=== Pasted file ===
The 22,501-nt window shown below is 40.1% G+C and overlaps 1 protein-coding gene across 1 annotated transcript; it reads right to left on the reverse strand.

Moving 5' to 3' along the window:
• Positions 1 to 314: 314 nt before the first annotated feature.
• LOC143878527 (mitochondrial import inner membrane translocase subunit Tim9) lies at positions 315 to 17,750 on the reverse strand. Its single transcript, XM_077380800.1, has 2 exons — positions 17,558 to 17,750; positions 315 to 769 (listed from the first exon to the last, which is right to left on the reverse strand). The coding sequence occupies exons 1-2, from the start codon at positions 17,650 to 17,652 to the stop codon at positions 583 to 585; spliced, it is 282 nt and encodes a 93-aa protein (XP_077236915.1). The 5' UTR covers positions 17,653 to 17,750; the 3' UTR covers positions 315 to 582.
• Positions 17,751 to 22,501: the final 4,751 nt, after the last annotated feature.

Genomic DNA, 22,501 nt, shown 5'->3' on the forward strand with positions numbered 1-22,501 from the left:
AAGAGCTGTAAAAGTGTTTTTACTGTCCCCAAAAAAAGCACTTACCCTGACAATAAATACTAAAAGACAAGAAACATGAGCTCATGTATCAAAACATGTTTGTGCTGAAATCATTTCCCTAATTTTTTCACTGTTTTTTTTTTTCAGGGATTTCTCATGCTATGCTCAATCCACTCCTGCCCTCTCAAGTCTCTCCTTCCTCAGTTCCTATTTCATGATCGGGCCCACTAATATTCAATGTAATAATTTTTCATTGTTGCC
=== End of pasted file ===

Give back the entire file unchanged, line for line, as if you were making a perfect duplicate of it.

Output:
The 22,501-nt window shown below is 40.1% G+C and overlaps 1 protein-coding gene across 1 annotated transcript; it reads right to left on the reverse strand.

Moving 5' to 3' along the window:
• Positions 1 to 314: 314 nt before the first annotated feature.
• LOC143878527 (mitochondrial import inner membrane translocase subunit Tim9) lies at positions 315 to 17,750 on the reverse strand. Its single transcript, XM_077380800.1, has 2 exons — positions 17,558 to 17,750; positions 315 to 769 (listed from the first exon to the last, which is right to left on the reverse strand). The coding sequence occupies exons 1-2, from the start codon at positions 17,650 to 17,652 to the stop codon at positions 583 to 585; spliced, it is 282 nt and encodes a 93-aa protein (XP_077236915.1). The 5' UTR covers positions 17,653 to 17,750; the 3' UTR covers positions 315 to 582.
• Positions 17,751 to 22,501: the final 4,751 nt, after the last annotated feature.

Genomic DNA, 22,501 nt, shown 5'->3' on the forward strand with positions numbered 1-22,501 from the left:
AAGAGCTGTAAAAGTGTTTTTACTGTCCCCAAAAAAAGCACTTACCCTGACAATAAATACTAAAAGACAAGAAACATGAGCTCATGTATCAAAACATGTTTGTGCTGAAATCATTTCCCTAATTTTTTCACTGTTTTTTTTTTTCAGGGATTTCTCATGCTATGCTCAATCCACTCCTGCCCTCTCAAGTCTCTCCTTCCTCAGTTCCTATTTCATGATCGGGCCCACTAATATTCAATGTAATAATTTTTCATTGTTGCC